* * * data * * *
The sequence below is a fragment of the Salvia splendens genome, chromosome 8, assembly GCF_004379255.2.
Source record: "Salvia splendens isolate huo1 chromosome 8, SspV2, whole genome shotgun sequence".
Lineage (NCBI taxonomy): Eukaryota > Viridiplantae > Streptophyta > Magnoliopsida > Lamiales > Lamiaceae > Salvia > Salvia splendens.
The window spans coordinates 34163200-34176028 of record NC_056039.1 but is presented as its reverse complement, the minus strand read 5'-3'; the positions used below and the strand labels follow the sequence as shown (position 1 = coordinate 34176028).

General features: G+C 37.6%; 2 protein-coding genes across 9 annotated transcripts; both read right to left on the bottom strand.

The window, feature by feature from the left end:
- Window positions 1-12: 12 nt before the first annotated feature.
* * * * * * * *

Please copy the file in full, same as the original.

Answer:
The sequence below is a fragment of the Salvia splendens genome, chromosome 8, assembly GCF_004379255.2.
Source record: "Salvia splendens isolate huo1 chromosome 8, SspV2, whole genome shotgun sequence".
Lineage (NCBI taxonomy): Eukaryota > Viridiplantae > Streptophyta > Magnoliopsida > Lamiales > Lamiaceae > Salvia > Salvia splendens.
The window spans coordinates 34163200-34176028 of record NC_056039.1 but is presented as its reverse complement, the minus strand read 5'-3'; the positions used below and the strand labels follow the sequence as shown (position 1 = coordinate 34176028).

General features: G+C 37.6%; 2 protein-coding genes across 9 annotated transcripts; both read right to left on the bottom strand.

The window, feature by feature from the left end:
- Window positions 1-12: 12 nt before the first annotated feature.